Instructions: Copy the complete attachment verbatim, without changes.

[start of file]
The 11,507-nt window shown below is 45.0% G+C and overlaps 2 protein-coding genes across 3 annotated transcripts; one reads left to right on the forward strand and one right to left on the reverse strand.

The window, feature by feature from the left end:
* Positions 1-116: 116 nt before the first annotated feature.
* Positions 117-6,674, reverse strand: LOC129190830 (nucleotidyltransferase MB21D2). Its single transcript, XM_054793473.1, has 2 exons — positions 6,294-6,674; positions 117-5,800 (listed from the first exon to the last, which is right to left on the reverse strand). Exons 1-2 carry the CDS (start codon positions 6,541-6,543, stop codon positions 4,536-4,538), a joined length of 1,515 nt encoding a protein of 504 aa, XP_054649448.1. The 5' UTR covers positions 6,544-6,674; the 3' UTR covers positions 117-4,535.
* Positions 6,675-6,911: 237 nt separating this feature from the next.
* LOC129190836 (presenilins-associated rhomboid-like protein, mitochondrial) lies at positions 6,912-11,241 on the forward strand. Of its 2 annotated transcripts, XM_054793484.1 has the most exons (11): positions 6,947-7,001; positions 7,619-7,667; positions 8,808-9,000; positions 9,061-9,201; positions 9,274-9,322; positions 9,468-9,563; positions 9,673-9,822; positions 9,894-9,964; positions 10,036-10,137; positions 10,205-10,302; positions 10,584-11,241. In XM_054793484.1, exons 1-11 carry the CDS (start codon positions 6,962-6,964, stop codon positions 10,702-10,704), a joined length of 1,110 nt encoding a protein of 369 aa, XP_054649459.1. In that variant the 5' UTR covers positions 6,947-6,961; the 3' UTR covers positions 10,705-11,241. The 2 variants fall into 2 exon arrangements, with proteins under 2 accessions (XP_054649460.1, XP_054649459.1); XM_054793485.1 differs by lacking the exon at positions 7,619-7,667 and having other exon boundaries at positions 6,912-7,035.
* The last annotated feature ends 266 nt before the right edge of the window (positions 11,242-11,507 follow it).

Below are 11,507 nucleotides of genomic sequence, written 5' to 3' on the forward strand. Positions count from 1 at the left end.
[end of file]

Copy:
The 11,507-nt window shown below is 45.0% G+C and overlaps 2 protein-coding genes across 3 annotated transcripts; one reads left to right on the forward strand and one right to left on the reverse strand.

The window, feature by feature from the left end:
* Positions 1-116: 116 nt before the first annotated feature.
* Positions 117-6,674, reverse strand: LOC129190830 (nucleotidyltransferase MB21D2). Its single transcript, XM_054793473.1, has 2 exons — positions 6,294-6,674; positions 117-5,800 (listed from the first exon to the last, which is right to left on the reverse strand). Exons 1-2 carry the CDS (start codon positions 6,541-6,543, stop codon positions 4,536-4,538), a joined length of 1,515 nt encoding a protein of 504 aa, XP_054649448.1. The 5' UTR covers positions 6,544-6,674; the 3' UTR covers positions 117-4,535.
* Positions 6,675-6,911: 237 nt separating this feature from the next.
* LOC129190836 (presenilins-associated rhomboid-like protein, mitochondrial) lies at positions 6,912-11,241 on the forward strand. Of its 2 annotated transcripts, XM_054793484.1 has the most exons (11): positions 6,947-7,001; positions 7,619-7,667; positions 8,808-9,000; positions 9,061-9,201; positions 9,274-9,322; positions 9,468-9,563; positions 9,673-9,822; positions 9,894-9,964; positions 10,036-10,137; positions 10,205-10,302; positions 10,584-11,241. In XM_054793484.1, exons 1-11 carry the CDS (start codon positions 6,962-6,964, stop codon positions 10,702-10,704), a joined length of 1,110 nt encoding a protein of 369 aa, XP_054649459.1. In that variant the 5' UTR covers positions 6,947-6,961; the 3' UTR covers positions 10,705-11,241. The 2 variants fall into 2 exon arrangements, with proteins under 2 accessions (XP_054649460.1, XP_054649459.1); XM_054793485.1 differs by lacking the exon at positions 7,619-7,667 and having other exon boundaries at positions 6,912-7,035.
* The last annotated feature ends 266 nt before the right edge of the window (positions 11,242-11,507 follow it).

Below are 11,507 nucleotides of genomic sequence, written 5' to 3' on the forward strand. Positions count from 1 at the left end.